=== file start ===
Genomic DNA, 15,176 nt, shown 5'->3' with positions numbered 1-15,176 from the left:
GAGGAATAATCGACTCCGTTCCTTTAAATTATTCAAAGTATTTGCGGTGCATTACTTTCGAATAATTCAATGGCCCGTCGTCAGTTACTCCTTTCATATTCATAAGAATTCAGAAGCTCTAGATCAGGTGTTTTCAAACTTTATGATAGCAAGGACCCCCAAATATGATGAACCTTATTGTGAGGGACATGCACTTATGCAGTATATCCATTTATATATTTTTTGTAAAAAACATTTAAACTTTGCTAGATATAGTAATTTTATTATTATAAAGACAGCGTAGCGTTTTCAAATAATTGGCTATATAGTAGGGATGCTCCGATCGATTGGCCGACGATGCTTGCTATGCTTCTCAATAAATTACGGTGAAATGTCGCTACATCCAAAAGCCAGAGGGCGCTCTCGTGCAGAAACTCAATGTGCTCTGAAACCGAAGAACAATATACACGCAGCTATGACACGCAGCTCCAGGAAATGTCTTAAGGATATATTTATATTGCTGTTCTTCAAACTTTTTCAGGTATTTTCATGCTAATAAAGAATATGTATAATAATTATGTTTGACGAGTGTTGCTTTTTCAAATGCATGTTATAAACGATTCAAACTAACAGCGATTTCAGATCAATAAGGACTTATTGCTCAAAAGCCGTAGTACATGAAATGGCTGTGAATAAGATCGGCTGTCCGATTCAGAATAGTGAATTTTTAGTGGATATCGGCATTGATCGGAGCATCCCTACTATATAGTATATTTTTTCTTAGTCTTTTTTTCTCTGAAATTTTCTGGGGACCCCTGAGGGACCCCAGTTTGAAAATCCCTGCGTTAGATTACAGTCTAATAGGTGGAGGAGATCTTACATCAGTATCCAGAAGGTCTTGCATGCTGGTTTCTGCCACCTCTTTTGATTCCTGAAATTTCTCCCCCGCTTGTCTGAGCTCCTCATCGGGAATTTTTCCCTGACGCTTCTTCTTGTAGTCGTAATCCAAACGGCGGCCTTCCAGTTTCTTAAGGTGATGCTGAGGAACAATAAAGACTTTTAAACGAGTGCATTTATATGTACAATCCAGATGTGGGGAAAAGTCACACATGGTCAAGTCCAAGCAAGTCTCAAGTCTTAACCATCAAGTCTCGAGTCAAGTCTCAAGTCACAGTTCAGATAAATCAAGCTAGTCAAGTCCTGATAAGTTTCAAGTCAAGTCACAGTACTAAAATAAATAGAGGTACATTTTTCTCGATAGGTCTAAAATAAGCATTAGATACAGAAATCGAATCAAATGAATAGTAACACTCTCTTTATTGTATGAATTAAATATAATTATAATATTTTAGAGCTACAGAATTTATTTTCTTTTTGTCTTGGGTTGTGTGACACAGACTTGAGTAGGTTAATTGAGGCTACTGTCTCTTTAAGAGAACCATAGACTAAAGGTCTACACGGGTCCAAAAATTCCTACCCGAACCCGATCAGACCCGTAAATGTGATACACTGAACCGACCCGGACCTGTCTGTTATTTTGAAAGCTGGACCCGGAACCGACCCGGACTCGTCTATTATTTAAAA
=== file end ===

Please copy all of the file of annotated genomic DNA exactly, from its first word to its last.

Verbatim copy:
Genomic DNA, 15,176 nt, shown 5'->3' with positions numbered 1-15,176 from the left:
GAGGAATAATCGACTCCGTTCCTTTAAATTATTCAAAGTATTTGCGGTGCATTACTTTCGAATAATTCAATGGCCCGTCGTCAGTTACTCCTTTCATATTCATAAGAATTCAGAAGCTCTAGATCAGGTGTTTTCAAACTTTATGATAGCAAGGACCCCCAAATATGATGAACCTTATTGTGAGGGACATGCACTTATGCAGTATATCCATTTATATATTTTTTGTAAAAAACATTTAAACTTTGCTAGATATAGTAATTTTATTATTATAAAGACAGCGTAGCGTTTTCAAATAATTGGCTATATAGTAGGGATGCTCCGATCGATTGGCCGACGATGCTTGCTATGCTTCTCAATAAATTACGGTGAAATGTCGCTACATCCAAAAGCCAGAGGGCGCTCTCGTGCAGAAACTCAATGTGCTCTGAAACCGAAGAACAATATACACGCAGCTATGACACGCAGCTCCAGGAAATGTCTTAAGGATATATTTATATTGCTGTTCTTCAAACTTTTTCAGGTATTTTCATGCTAATAAAGAATATGTATAATAATTATGTTTGACGAGTGTTGCTTTTTCAAATGCATGTTATAAACGATTCAAACTAACAGCGATTTCAGATCAATAAGGACTTATTGCTCAAAAGCCGTAGTACATGAAATGGCTGTGAATAAGATCGGCTGTCCGATTCAGAATAGTGAATTTTTAGTGGATATCGGCATTGATCGGAGCATCCCTACTATATAGTATATTTTTTCTTAGTCTTTTTTTCTCTGAAATTTTCTGGGGACCCCTGAGGGACCCCAGTTTGAAAATCCCTGCGTTAGATTACAGTCTAATAGGTGGAGGAGATCTTACATCAGTATCCAGAAGGTCTTGCATGCTGGTTTCTGCCACCTCTTTTGATTCCTGAAATTTCTCCCCCGCTTGTCTGAGCTCCTCATCGGGAATTTTTCCCTGACGCTTCTTCTTGTAGTCGTAATCCAAACGGCGGCCTTCCAGTTTCTTAAGGTGATGCTGAGGAACAATAAAGACTTTTAAACGAGTGCATTTATATGTACAATCCAGATGTGGGGAAAAGTCACACATGGTCAAGTCCAAGCAAGTCTCAAGTCTTAACCATCAAGTCTCGAGTCAAGTCTCAAGTCACAGTTCAGATAAATCAAGCTAGTCAAGTCCTGATAAGTTTCAAGTCAAGTCACAGTACTAAAATAAATAGAGGTACATTTTTCTCGATAGGTCTAAAATAAGCATTAGATACAGAAATCGAATCAAATGAATAGTAACACTCTCTTTATTGTATGAATTAAATATAATTATAATATTTTAGAGCTACAGAATTTATTTTCTTTTTGTCTTGGGTTGTGTGACACAGACTTGAGTAGGTTAATTGAGGCTACTGTCTCTTTAAGAGAACCATAGACTAAAGGTCTACACGGGTCCAAAAATTCCTACCCGAACCCGATCAGACCCGTAAATGTGATACACTGAACCGACCCGGACCTGTCTGTTATTTTGAAAGCTGGACCCGGAACCGACCCGGACTCGTCTATTATTTAAAA